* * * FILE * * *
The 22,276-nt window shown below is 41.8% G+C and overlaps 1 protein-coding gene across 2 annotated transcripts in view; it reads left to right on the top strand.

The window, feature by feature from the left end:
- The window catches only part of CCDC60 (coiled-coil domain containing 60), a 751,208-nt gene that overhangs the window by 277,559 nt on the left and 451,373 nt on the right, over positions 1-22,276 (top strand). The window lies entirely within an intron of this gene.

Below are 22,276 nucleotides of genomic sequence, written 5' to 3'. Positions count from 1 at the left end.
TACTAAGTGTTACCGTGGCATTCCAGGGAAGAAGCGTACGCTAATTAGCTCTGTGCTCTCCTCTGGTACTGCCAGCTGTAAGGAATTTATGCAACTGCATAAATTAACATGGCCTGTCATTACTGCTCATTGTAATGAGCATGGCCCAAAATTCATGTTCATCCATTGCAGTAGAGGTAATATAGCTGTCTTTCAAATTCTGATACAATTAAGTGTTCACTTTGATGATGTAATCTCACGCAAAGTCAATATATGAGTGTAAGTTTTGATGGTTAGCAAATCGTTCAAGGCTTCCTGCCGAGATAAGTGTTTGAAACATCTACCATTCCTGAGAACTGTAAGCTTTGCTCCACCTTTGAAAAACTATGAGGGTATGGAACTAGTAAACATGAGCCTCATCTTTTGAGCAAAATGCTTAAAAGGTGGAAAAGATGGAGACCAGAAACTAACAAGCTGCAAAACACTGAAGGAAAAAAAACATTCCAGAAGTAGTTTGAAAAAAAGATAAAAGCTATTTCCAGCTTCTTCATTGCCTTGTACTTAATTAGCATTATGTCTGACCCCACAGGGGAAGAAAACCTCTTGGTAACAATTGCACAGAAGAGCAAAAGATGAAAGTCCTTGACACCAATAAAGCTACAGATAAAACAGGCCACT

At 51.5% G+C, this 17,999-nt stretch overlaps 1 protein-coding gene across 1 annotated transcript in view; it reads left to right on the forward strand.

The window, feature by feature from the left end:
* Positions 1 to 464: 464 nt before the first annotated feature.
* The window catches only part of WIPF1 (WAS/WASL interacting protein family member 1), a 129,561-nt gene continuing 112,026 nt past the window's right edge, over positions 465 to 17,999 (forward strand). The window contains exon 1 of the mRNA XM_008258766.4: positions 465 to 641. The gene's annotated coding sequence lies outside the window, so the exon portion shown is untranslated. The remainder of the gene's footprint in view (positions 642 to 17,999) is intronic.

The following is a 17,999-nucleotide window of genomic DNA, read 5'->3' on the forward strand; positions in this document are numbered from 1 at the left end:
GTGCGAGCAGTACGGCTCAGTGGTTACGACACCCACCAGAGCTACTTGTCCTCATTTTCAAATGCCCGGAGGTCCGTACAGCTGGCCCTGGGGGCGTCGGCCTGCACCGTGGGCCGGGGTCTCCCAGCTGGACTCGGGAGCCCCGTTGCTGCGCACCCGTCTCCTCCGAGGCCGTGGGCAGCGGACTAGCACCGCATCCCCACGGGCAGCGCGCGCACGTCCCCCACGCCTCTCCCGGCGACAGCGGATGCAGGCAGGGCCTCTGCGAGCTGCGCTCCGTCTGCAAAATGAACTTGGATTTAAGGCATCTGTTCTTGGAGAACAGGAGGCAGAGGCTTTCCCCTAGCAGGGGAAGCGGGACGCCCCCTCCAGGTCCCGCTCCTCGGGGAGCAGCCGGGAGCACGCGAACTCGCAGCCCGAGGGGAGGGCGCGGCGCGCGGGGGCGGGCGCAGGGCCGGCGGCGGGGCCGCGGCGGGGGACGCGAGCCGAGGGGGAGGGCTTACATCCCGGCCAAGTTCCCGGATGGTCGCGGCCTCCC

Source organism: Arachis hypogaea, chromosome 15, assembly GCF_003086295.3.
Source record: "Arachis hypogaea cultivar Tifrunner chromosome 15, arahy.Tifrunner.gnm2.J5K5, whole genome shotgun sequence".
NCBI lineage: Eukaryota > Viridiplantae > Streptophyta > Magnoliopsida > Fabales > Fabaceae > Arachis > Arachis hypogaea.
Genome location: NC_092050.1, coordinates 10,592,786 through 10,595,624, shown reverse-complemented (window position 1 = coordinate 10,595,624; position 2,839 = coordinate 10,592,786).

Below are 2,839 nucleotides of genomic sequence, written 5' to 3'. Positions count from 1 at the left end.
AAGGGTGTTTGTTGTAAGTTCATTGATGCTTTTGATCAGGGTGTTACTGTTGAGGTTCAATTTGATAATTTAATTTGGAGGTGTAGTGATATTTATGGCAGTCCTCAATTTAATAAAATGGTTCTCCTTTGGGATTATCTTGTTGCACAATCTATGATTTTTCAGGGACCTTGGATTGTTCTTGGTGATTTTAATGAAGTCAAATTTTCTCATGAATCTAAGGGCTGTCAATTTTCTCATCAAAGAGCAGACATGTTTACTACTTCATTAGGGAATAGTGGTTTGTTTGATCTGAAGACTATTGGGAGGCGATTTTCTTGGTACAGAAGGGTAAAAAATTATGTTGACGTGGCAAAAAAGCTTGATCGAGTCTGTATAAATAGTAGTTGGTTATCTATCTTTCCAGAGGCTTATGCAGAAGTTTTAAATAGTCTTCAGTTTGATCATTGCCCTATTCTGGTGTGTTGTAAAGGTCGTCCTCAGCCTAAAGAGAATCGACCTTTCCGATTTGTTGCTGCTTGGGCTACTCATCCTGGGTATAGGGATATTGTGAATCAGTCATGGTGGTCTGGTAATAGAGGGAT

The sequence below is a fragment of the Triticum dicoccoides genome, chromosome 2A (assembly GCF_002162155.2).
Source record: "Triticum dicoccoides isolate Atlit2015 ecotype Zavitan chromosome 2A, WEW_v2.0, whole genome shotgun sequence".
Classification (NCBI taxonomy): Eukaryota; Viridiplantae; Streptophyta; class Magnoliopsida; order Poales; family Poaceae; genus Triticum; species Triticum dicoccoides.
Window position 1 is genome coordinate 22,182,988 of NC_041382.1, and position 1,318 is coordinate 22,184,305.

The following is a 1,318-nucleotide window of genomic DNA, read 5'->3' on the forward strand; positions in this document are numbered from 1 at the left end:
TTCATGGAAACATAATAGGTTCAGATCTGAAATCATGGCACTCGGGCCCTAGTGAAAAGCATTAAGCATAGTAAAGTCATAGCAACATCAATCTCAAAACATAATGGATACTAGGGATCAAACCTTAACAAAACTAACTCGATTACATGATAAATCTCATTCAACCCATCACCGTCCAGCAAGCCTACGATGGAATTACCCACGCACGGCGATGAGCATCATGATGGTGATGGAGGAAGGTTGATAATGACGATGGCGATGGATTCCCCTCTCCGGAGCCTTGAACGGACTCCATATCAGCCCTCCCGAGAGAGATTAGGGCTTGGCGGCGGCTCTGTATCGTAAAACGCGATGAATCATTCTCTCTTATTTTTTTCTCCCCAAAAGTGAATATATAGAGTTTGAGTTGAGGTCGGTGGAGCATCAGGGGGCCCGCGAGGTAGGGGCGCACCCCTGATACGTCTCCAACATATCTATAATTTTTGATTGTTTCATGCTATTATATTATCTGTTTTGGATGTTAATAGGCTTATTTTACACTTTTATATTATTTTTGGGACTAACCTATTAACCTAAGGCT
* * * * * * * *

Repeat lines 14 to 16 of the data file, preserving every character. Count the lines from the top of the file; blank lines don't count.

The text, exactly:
NCBI lineage: Eukaryota > Viridiplantae > Streptophyta > Magnoliopsida > Fabales > Fabaceae > Arachis > Arachis hypogaea.
Genome location: NC_092050.1, coordinates 10,592,786 through 10,595,624, shown reverse-complemented (window position 1 = coordinate 10,595,624; position 2,839 = coordinate 10,592,786).

Below are 2,839 nucleotides of genomic sequence, written 5' to 3'. Positions count from 1 at the left end.